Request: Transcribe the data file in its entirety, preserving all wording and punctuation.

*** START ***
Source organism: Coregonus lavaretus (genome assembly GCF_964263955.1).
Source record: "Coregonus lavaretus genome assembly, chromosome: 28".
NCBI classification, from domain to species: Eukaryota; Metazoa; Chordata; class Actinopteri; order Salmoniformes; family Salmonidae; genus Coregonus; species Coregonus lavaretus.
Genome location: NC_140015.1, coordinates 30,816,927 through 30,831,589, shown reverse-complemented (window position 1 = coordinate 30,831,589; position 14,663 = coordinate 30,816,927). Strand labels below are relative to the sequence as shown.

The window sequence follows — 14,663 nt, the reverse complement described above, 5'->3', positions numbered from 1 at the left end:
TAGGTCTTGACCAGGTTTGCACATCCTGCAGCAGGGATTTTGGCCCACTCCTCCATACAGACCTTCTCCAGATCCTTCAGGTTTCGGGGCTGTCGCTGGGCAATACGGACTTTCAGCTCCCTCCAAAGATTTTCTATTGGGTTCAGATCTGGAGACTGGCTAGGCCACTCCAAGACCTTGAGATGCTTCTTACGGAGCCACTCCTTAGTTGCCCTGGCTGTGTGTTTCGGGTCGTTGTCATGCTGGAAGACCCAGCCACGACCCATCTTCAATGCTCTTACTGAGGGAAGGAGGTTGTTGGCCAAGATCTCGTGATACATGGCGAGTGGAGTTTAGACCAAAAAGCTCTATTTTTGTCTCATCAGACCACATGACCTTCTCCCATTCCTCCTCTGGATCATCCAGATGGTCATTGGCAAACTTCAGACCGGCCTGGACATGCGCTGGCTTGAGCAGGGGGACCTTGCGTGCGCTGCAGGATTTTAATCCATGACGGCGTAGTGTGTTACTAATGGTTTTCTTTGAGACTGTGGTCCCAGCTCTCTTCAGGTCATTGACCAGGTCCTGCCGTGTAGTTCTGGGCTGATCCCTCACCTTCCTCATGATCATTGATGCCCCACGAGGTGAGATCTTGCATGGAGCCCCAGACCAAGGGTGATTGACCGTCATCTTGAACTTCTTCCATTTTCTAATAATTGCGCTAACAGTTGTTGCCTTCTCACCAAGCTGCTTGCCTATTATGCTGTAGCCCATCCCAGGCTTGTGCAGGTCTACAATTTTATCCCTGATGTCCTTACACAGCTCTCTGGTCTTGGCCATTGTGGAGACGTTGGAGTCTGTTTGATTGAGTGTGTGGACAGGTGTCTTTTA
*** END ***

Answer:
Source organism: Coregonus lavaretus (genome assembly GCF_964263955.1).
Source record: "Coregonus lavaretus genome assembly, chromosome: 28".
NCBI classification, from domain to species: Eukaryota; Metazoa; Chordata; class Actinopteri; order Salmoniformes; family Salmonidae; genus Coregonus; species Coregonus lavaretus.
Genome location: NC_140015.1, coordinates 30,816,927 through 30,831,589, shown reverse-complemented (window position 1 = coordinate 30,831,589; position 14,663 = coordinate 30,816,927). Strand labels below are relative to the sequence as shown.

The window sequence follows — 14,663 nt, the reverse complement described above, 5'->3', positions numbered from 1 at the left end:
TAGGTCTTGACCAGGTTTGCACATCCTGCAGCAGGGATTTTGGCCCACTCCTCCATACAGACCTTCTCCAGATCCTTCAGGTTTCGGGGCTGTCGCTGGGCAATACGGACTTTCAGCTCCCTCCAAAGATTTTCTATTGGGTTCAGATCTGGAGACTGGCTAGGCCACTCCAAGACCTTGAGATGCTTCTTACGGAGCCACTCCTTAGTTGCCCTGGCTGTGTGTTTCGGGTCGTTGTCATGCTGGAAGACCCAGCCACGACCCATCTTCAATGCTCTTACTGAGGGAAGGAGGTTGTTGGCCAAGATCTCGTGATACATGGCGAGTGGAGTTTAGACCAAAAAGCTCTATTTTTGTCTCATCAGACCACATGACCTTCTCCCATTCCTCCTCTGGATCATCCAGATGGTCATTGGCAAACTTCAGACCGGCCTGGACATGCGCTGGCTTGAGCAGGGGGACCTTGCGTGCGCTGCAGGATTTTAATCCATGACGGCGTAGTGTGTTACTAATGGTTTTCTTTGAGACTGTGGTCCCAGCTCTCTTCAGGTCATTGACCAGGTCCTGCCGTGTAGTTCTGGGCTGATCCCTCACCTTCCTCATGATCATTGATGCCCCACGAGGTGAGATCTTGCATGGAGCCCCAGACCAAGGGTGATTGACCGTCATCTTGAACTTCTTCCATTTTCTAATAATTGCGCTAACAGTTGTTGCCTTCTCACCAAGCTGCTTGCCTATTATGCTGTAGCCCATCCCAGGCTTGTGCAGGTCTACAATTTTATCCCTGATGTCCTTACACAGCTCTCTGGTCTTGGCCATTGTGGAGACGTTGGAGTCTGTTTGATTGAGTGTGTGGACAGGTGTCTTTTA